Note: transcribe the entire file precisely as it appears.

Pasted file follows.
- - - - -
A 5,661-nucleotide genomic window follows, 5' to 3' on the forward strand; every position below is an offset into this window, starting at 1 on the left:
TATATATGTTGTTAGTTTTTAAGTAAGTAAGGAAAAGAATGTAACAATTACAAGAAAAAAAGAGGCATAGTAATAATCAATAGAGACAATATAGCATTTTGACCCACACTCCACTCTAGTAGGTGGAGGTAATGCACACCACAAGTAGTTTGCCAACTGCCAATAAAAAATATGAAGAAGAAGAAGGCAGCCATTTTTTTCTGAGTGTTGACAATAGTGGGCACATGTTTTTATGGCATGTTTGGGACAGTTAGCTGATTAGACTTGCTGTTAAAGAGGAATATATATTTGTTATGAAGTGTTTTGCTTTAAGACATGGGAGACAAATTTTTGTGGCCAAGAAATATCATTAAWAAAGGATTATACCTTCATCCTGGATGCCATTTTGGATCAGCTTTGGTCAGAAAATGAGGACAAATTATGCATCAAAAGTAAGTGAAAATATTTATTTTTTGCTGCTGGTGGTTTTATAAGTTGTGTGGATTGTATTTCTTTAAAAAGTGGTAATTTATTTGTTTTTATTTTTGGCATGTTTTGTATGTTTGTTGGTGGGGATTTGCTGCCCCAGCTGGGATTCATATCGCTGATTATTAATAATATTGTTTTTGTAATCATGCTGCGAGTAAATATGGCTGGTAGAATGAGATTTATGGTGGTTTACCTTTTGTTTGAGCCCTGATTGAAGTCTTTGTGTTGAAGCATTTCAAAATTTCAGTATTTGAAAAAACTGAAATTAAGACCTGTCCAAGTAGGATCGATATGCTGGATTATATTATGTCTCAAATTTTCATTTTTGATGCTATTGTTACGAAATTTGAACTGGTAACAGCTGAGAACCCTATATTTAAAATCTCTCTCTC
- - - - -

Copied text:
A 5,661-nucleotide genomic window follows, 5' to 3' on the forward strand; every position below is an offset into this window, starting at 1 on the left:
TATATATGTTGTTAGTTTTTAAGTAAGTAAGGAAAAGAATGTAACAATTACAAGAAAAAAAGAGGCATAGTAATAATCAATAGAGACAATATAGCATTTTGACCCACACTCCACTCTAGTAGGTGGAGGTAATGCACACCACAAGTAGTTTGCCAACTGCCAATAAAAAATATGAAGAAGAAGAAGGCAGCCATTTTTTTCTGAGTGTTGACAATAGTGGGCACATGTTTTTATGGCATGTTTGGGACAGTTAGCTGATTAGACTTGCTGTTAAAGAGGAATATATATTTGTTATGAAGTGTTTTGCTTTAAGACATGGGAGACAAATTTTTGTGGCCAAGAAATATCATTAAWAAAGGATTATACCTTCATCCTGGATGCCATTTTGGATCAGCTTTGGTCAGAAAATGAGGACAAATTATGCATCAAAAGTAAGTGAAAATATTTATTTTTTGCTGCTGGTGGTTTTATAAGTTGTGTGGATTGTATTTCTTTAAAAAGTGGTAATTTATTTGTTTTTATTTTTGGCATGTTTTGTATGTTTGTTGGTGGGGATTTGCTGCCCCAGCTGGGATTCATATCGCTGATTATTAATAATATTGTTTTTGTAATCATGCTGCGAGTAAATATGGCTGGTAGAATGAGATTTATGGTGGTTTACCTTTTGTTTGAGCCCTGATTGAAGTCTTTGTGTTGAAGCATTTCAAAATTTCAGTATTTGAAAAAACTGAAATTAAGACCTGTCCAAGTAGGATCGATATGCTGGATTATATTATGTCTCAAATTTTCATTTTTGATGCTATTGTTACGAAATTTGAACTGGTAACAGCTGAGAACCCTATATTTAAAATCTCTCTCTC